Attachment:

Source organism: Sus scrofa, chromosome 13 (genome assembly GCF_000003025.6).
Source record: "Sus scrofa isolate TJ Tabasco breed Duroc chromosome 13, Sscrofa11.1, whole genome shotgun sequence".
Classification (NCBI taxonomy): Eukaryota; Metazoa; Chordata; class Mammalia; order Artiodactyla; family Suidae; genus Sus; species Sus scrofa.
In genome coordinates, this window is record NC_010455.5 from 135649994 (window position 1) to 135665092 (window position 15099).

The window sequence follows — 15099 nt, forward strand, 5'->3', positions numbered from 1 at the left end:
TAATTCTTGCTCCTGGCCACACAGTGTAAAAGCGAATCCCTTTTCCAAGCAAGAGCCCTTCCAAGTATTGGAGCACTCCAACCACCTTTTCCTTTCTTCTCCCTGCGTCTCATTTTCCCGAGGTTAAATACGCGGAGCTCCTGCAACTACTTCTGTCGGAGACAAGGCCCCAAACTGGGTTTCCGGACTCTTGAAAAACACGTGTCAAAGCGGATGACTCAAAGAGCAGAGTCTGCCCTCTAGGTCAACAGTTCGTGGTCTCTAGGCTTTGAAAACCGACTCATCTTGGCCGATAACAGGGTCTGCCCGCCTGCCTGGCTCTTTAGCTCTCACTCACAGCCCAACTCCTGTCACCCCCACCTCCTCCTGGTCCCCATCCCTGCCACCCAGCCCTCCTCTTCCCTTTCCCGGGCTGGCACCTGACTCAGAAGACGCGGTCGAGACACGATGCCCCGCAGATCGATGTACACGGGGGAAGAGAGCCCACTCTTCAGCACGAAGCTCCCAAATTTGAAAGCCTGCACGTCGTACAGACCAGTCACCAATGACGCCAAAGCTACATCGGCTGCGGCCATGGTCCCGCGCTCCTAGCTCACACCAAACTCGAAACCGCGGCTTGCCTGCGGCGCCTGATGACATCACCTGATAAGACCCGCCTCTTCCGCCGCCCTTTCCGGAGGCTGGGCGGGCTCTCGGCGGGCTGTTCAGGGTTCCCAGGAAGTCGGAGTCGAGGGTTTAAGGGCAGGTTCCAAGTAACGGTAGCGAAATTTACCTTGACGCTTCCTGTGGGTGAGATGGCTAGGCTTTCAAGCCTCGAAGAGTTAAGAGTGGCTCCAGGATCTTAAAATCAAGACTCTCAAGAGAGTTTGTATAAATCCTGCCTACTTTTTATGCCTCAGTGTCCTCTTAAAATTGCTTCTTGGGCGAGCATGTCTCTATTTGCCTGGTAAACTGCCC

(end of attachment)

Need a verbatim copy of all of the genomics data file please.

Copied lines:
Source organism: Sus scrofa, chromosome 13 (genome assembly GCF_000003025.6).
Source record: "Sus scrofa isolate TJ Tabasco breed Duroc chromosome 13, Sscrofa11.1, whole genome shotgun sequence".
Classification (NCBI taxonomy): Eukaryota; Metazoa; Chordata; class Mammalia; order Artiodactyla; family Suidae; genus Sus; species Sus scrofa.
In genome coordinates, this window is record NC_010455.5 from 135649994 (window position 1) to 135665092 (window position 15099).

The window sequence follows — 15099 nt, forward strand, 5'->3', positions numbered from 1 at the left end:
TAATTCTTGCTCCTGGCCACACAGTGTAAAAGCGAATCCCTTTTCCAAGCAAGAGCCCTTCCAAGTATTGGAGCACTCCAACCACCTTTTCCTTTCTTCTCCCTGCGTCTCATTTTCCCGAGGTTAAATACGCGGAGCTCCTGCAACTACTTCTGTCGGAGACAAGGCCCCAAACTGGGTTTCCGGACTCTTGAAAAACACGTGTCAAAGCGGATGACTCAAAGAGCAGAGTCTGCCCTCTAGGTCAACAGTTCGTGGTCTCTAGGCTTTGAAAACCGACTCATCTTGGCCGATAACAGGGTCTGCCCGCCTGCCTGGCTCTTTAGCTCTCACTCACAGCCCAACTCCTGTCACCCCCACCTCCTCCTGGTCCCCATCCCTGCCACCCAGCCCTCCTCTTCCCTTTCCCGGGCTGGCACCTGACTCAGAAGACGCGGTCGAGACACGATGCCCCGCAGATCGATGTACACGGGGGAAGAGAGCCCACTCTTCAGCACGAAGCTCCCAAATTTGAAAGCCTGCACGTCGTACAGACCAGTCACCAATGACGCCAAAGCTACATCGGCTGCGGCCATGGTCCCGCGCTCCTAGCTCACACCAAACTCGAAACCGCGGCTTGCCTGCGGCGCCTGATGACATCACCTGATAAGACCCGCCTCTTCCGCCGCCCTTTCCGGAGGCTGGGCGGGCTCTCGGCGGGCTGTTCAGGGTTCCCAGGAAGTCGGAGTCGAGGGTTTAAGGGCAGGTTCCAAGTAACGGTAGCGAAATTTACCTTGACGCTTCCTGTGGGTGAGATGGCTAGGCTTTCAAGCCTCGAAGAGTTAAGAGTGGCTCCAGGATCTTAAAATCAAGACTCTCAAGAGAGTTTGTATAAATCCTGCCTACTTTTTATGCCTCAGTGTCCTCTTAAAATTGCTTCTTGGGCGAGCATGTCTCTATTTGCCTGGTAAACTGCCC